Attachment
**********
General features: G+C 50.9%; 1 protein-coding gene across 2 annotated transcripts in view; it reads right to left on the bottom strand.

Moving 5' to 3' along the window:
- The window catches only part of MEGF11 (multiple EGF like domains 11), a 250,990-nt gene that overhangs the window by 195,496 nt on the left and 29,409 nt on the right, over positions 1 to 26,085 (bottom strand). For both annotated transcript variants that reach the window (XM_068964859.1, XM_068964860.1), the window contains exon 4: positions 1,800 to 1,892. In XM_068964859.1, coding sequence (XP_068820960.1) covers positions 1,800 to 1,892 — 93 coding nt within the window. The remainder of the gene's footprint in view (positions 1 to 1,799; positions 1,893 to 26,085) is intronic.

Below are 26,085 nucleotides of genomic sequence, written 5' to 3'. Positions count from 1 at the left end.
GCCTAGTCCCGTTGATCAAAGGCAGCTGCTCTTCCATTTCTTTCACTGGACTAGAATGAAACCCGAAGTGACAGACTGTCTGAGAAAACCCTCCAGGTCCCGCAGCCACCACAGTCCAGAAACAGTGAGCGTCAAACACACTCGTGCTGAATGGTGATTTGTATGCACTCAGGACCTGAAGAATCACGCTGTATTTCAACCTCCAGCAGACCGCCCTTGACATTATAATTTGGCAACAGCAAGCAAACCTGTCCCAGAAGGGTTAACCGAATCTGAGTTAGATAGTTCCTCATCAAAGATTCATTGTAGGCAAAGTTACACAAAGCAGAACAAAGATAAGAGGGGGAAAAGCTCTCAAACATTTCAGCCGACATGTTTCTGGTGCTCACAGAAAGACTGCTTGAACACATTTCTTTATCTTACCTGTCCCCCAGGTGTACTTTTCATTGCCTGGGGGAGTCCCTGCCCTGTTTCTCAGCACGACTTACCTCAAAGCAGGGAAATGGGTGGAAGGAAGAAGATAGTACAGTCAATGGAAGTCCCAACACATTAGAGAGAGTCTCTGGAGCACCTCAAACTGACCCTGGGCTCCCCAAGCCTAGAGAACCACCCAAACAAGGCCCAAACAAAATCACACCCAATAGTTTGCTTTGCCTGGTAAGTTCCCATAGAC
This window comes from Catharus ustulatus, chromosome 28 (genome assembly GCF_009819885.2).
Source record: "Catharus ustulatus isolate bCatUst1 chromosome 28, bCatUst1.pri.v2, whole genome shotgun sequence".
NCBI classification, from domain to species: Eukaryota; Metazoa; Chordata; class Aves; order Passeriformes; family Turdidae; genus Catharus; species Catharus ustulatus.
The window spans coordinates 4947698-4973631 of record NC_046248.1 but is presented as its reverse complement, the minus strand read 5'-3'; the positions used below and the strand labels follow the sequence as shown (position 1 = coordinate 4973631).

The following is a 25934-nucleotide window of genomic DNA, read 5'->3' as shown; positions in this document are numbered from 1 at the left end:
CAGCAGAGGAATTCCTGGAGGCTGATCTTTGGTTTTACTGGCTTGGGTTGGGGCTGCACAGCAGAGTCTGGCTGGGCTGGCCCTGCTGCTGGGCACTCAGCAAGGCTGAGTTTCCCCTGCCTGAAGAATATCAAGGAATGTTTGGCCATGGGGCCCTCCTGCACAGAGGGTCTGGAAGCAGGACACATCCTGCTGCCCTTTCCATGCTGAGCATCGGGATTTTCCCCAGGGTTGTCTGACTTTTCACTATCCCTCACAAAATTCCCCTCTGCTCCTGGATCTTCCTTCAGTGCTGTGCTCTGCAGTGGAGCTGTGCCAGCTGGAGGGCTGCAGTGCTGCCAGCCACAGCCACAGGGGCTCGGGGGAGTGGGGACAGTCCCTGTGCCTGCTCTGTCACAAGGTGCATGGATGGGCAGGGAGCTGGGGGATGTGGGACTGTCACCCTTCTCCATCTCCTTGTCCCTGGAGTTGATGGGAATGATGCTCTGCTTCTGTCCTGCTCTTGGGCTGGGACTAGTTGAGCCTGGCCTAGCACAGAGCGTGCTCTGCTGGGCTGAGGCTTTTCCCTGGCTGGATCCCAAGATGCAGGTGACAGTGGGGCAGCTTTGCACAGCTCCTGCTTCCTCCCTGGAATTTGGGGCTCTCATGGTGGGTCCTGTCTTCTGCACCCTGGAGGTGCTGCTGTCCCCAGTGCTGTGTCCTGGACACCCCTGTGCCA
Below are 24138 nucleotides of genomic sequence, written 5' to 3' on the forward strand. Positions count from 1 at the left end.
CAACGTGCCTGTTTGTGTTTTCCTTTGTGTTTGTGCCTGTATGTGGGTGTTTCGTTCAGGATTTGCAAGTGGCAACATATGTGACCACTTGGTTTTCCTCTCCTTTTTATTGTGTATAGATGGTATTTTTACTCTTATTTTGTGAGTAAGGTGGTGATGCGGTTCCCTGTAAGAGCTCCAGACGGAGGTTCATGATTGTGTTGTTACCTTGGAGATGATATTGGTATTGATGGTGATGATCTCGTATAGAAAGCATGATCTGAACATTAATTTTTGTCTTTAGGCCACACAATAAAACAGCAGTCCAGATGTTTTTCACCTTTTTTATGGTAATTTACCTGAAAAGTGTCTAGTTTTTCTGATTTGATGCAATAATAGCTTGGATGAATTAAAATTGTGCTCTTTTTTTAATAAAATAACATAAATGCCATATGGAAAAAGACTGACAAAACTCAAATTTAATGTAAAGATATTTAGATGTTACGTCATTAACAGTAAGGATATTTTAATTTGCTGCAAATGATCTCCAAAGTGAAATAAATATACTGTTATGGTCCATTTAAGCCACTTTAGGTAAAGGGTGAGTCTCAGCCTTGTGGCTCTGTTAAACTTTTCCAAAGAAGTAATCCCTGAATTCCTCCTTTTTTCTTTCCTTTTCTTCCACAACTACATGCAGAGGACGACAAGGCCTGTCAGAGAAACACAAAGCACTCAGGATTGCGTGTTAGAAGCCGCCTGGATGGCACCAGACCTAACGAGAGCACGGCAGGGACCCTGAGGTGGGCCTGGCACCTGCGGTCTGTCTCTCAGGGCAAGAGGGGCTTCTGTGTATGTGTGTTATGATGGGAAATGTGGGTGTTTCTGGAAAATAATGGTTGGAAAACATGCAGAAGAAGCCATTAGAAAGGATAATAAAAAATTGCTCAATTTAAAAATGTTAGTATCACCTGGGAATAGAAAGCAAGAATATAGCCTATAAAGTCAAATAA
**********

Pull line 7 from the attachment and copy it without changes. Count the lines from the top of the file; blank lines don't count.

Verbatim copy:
Source record: "Catharus ustulatus isolate bCatUst1 chromosome 28, bCatUst1.pri.v2, whole genome shotgun sequence".